Tuesday, May 10, 2005
Speaking as a
victim of identity theft, there is absolutely nothing that an individual
can do to effectively protect themselves against identity theft.
Do you know what your identity is worth? Mine cost $200. That's what a
criminal paid on a street corner in Los Angeles. Add in $75 for a
low-grade forgery of a driver's license, and he was in business. To this
day, I have been unable to discover how my personal information ended up on
that street corner. I own and religiously use a high-quality confetti-cut
paper shredder. I have never received sensitive financial correspondence
at the unsecured mailbox at my home, instead renting a locked post office
box. I have made a policy of not disclosing my social security number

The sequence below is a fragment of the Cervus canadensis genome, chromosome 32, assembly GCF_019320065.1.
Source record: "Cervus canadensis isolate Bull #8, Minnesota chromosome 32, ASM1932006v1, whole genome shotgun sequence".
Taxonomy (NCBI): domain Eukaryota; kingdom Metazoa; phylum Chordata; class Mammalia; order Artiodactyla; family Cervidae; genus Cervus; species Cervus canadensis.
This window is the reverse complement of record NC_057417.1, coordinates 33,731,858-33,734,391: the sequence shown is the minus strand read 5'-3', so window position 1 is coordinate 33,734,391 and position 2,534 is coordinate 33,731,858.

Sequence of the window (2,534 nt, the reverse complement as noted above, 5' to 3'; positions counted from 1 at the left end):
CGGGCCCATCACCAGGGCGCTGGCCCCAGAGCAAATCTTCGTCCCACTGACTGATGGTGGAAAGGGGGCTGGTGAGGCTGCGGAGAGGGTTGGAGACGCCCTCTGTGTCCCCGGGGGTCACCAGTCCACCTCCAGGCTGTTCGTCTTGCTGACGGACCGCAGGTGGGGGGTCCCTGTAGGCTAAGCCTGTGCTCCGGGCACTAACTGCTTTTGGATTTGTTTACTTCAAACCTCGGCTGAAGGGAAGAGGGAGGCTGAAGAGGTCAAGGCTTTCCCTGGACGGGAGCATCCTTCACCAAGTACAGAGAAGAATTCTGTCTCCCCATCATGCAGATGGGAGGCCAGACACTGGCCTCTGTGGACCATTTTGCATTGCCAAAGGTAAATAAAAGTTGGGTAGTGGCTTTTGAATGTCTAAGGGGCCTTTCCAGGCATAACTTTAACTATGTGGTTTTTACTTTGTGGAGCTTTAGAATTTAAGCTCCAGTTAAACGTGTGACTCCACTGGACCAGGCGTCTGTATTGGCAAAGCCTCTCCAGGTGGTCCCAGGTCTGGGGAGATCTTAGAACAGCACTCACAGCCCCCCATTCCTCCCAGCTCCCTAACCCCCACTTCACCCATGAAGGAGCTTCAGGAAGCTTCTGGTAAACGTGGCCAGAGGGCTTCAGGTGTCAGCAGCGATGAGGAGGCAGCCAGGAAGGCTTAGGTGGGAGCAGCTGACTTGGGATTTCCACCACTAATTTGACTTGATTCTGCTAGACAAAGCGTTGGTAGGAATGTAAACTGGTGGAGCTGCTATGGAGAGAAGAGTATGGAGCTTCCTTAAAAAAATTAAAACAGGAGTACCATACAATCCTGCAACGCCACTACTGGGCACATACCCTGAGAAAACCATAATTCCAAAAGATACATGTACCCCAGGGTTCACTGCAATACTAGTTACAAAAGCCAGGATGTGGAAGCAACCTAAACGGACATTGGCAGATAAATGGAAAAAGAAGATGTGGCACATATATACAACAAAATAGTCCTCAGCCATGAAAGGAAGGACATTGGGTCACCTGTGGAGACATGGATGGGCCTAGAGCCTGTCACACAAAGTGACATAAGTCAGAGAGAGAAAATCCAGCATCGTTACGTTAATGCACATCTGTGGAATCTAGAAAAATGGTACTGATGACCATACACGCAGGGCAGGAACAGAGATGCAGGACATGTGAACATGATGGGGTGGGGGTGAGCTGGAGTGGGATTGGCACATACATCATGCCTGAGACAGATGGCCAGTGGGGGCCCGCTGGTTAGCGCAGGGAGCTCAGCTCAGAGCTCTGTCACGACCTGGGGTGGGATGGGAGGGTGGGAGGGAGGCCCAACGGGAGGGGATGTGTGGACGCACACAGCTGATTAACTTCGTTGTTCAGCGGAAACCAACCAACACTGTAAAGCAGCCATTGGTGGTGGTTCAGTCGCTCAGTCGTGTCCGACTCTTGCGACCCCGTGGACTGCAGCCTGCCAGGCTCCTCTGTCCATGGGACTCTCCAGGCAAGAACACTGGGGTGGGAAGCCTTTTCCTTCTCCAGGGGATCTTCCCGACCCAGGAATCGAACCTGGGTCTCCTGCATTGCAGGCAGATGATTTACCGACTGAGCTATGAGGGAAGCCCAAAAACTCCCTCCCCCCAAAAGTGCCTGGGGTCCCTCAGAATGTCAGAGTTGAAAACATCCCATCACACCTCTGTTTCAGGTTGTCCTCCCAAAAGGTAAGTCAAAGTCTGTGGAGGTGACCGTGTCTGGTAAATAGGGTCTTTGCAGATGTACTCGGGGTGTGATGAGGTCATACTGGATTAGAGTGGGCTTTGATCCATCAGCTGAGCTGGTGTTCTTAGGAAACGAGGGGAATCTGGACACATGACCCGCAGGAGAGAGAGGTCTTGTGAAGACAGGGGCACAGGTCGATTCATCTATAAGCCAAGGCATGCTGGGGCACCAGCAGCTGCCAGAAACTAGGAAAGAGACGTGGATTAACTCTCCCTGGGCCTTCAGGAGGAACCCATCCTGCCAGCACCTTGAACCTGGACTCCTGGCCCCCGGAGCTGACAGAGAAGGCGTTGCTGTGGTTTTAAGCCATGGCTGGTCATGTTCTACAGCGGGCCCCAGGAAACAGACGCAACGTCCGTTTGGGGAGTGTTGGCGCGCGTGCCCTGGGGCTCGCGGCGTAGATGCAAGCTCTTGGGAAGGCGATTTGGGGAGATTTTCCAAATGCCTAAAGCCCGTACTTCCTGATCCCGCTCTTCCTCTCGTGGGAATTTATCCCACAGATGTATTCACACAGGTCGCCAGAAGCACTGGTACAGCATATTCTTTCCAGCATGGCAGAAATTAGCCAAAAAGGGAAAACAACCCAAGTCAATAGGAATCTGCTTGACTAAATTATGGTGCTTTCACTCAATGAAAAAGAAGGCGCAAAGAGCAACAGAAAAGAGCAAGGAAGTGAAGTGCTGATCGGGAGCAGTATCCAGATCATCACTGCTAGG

whenever possible. My SSN has never been on my driver's license. It has
never been printed on my checks. I do not carry my social security card in
my wallet, nor any other document bearing my SSN.
In spite of all this, my identity was stolen, and used to open a half-dozen
credit accounts in my name, which were then used to obtain almost $20,000
in merchandise. If the thief has just been a little smarter, he would have
doubled that figure.
What made all this possible? A credit industry that refuses to do even the
most basic of checks when someone walks into a retail establishment and
asks to open a credit account.
That's a quote from a victim named Tom Goltz, who makes a convincing case that self-defense is not enough.
He's right. Our personal information is in the hands of zillions of businesses with uncertain levels of computer security, personnel screening, and even basic honesty.